Subject matter surrendered to obtain the original patent
   cannot be recaptured by filing a reissue (Recapture
   discussed later).

      Limitations on Reissue: Claim Broadening
No broadening of coverage of patent claims unless a broadening reissue
    application was filed within two years from Patent Grant.
     35 U.S.C. 251 - “No reissued patent shall be granted enlarging the
         scope of the claims of the original patent unless applied for within
         two years from the grant of the original patent.”
Reissue application filed within two years for reasons other than
    broadening may not be later broadened during prosecution outside of
    two years.
Intent to broaden must be established in the reissue application within two
    years of the issue date of the original patent – In re Graff, 42
    USPQ2d 1471.

     Limitations on Reissue: Claim Broadening
Meaning of “Broadened Reissue Claim” - Test for broadening coverage of
  the patent:
   An amended/new claim in the reissue that contains within its scope
      any conceivable invention that would not have infringed any of the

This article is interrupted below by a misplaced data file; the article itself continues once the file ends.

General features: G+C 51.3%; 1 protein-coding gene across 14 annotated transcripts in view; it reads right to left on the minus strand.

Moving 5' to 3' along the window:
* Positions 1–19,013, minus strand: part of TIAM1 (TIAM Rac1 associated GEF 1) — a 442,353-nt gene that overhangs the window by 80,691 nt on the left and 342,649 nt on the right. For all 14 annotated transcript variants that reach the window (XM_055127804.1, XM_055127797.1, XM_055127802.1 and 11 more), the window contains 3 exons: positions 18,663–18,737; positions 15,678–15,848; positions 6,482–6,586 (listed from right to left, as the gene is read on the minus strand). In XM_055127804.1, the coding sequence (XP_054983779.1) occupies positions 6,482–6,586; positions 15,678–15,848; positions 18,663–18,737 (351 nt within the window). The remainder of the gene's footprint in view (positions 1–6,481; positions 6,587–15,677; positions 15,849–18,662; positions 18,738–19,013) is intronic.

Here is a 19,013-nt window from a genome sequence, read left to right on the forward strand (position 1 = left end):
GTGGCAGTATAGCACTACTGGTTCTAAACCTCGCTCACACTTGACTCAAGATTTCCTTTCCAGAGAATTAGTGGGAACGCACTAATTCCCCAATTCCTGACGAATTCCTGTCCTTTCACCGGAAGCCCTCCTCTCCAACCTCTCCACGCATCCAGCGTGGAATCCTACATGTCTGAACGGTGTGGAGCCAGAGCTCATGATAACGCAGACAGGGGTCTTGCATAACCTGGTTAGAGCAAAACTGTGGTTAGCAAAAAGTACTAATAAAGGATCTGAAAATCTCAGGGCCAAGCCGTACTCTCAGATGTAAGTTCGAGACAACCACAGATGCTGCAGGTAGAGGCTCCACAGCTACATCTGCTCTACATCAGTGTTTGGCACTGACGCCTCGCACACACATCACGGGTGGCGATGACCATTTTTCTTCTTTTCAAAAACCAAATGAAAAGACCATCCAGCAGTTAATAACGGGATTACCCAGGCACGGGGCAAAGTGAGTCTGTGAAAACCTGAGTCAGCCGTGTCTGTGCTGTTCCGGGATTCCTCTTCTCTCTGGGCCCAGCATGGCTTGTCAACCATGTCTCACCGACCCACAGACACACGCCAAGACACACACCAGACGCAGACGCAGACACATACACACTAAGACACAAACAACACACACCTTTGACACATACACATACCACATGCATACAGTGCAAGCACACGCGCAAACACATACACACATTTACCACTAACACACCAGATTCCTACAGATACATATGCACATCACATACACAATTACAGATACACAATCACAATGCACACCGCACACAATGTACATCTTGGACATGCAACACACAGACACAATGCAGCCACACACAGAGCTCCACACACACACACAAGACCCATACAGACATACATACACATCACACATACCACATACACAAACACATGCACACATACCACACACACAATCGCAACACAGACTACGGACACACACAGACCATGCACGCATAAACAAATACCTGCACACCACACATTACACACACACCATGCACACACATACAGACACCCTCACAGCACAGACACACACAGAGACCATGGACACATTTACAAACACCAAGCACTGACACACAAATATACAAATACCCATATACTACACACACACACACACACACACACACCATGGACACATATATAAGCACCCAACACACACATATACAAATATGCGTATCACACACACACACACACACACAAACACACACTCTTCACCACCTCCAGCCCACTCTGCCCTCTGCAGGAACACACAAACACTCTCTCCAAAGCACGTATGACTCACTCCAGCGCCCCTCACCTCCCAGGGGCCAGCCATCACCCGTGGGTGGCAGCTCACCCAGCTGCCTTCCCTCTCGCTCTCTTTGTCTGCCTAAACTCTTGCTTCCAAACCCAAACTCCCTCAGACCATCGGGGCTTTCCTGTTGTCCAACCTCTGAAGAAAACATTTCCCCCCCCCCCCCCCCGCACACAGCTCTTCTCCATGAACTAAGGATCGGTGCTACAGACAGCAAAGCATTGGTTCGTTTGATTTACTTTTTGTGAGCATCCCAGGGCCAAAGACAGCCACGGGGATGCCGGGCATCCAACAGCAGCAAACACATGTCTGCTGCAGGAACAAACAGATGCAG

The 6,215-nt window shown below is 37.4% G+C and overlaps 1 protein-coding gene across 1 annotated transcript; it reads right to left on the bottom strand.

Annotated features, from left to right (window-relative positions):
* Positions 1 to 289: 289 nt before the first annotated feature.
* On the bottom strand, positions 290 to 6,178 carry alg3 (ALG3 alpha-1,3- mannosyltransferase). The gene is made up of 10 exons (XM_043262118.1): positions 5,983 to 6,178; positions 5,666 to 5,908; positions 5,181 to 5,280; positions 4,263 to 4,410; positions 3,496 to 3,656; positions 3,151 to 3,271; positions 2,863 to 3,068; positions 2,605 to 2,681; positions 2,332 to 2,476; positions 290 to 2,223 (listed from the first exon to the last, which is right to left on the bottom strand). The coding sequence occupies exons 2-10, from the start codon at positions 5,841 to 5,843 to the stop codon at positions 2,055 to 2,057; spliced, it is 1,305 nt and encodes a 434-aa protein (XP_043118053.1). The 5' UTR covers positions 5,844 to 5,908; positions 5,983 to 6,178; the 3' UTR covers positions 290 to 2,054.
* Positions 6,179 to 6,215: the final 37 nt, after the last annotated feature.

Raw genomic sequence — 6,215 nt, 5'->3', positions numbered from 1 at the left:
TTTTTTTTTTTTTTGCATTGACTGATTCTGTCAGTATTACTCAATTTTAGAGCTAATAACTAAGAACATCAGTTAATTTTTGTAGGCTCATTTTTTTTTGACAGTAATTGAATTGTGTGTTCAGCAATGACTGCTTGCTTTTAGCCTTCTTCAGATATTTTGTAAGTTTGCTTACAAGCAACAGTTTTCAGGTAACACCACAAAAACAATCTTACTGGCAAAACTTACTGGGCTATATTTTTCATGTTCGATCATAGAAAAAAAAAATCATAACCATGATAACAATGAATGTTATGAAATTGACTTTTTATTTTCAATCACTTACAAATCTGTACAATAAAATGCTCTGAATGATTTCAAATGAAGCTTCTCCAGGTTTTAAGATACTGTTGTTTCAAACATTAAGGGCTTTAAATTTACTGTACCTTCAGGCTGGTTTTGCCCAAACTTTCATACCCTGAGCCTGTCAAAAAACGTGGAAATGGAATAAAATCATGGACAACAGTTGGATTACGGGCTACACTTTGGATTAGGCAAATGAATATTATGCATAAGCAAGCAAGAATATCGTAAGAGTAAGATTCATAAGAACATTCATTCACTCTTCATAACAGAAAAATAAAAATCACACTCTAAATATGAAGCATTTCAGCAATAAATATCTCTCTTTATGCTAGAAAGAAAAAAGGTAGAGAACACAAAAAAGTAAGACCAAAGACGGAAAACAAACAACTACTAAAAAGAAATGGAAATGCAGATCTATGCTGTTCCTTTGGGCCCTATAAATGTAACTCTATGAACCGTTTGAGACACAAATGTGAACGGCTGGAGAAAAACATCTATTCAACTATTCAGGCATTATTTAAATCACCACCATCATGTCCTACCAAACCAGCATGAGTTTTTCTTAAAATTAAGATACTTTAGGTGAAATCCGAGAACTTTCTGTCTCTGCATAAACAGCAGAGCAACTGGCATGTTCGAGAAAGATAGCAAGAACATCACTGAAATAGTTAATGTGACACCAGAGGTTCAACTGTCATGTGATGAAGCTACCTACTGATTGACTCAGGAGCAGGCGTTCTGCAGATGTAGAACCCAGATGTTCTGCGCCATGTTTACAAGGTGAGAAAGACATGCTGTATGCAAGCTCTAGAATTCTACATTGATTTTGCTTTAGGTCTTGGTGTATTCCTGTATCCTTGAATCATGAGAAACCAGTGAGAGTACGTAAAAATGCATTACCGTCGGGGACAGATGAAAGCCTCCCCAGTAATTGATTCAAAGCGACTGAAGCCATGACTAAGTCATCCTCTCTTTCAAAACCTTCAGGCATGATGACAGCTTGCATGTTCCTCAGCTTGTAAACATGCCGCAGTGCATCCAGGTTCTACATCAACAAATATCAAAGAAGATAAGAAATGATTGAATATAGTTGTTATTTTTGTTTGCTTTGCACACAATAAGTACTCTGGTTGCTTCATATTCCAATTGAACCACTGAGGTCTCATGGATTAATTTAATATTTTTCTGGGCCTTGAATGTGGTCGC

claims of the original patent. Tillotson, Ltd. v. Walbro Corp., 4
      USPQ2d 1450 (Fed. Cir. 1987).
        – Could reissued patent be used to catch at least one new

See MPEP § 1412.03 (I) - Meaning of “Broadened Reissue Claim”

        Limitations on Reissue: Recapture

Even within 2 years of patent grant, patentee cannot recover
  via broadening in reissue: Subject matter surrendered in
  an effort to obtain allowance of the original patent claims.

Rationale: Deliberate withdrawal of claimed subject matter
  or amendment in order to obtain allowance of the patent
  cannot be “error” as required by statute. The public is
  entitled to rely on the prosecution history of the original
  patent with respect to such deliberately withdrawn subject

   Limitations on Reissue: Claims Non-elected
                  in Application
If claims were non-elected in the application (that
   became the patent) and the non-elected claims
   were not re-filed in a divisional, they cannot be
   recovered via reissue.
   Rationale: Failure to file a divisional application on the
     non-elected claims is not considered to be an “error”
     correctable under 35 U.S.C. 251 by reissue of the
     original patent. There is no error in the original patent
     due to the absence of the non-elected claims.

     Limitations on Reissue: Claims Non-elected
                 in Application (cont.)
Other situations:
    Where USPTO refused to enter amendment adding invention B,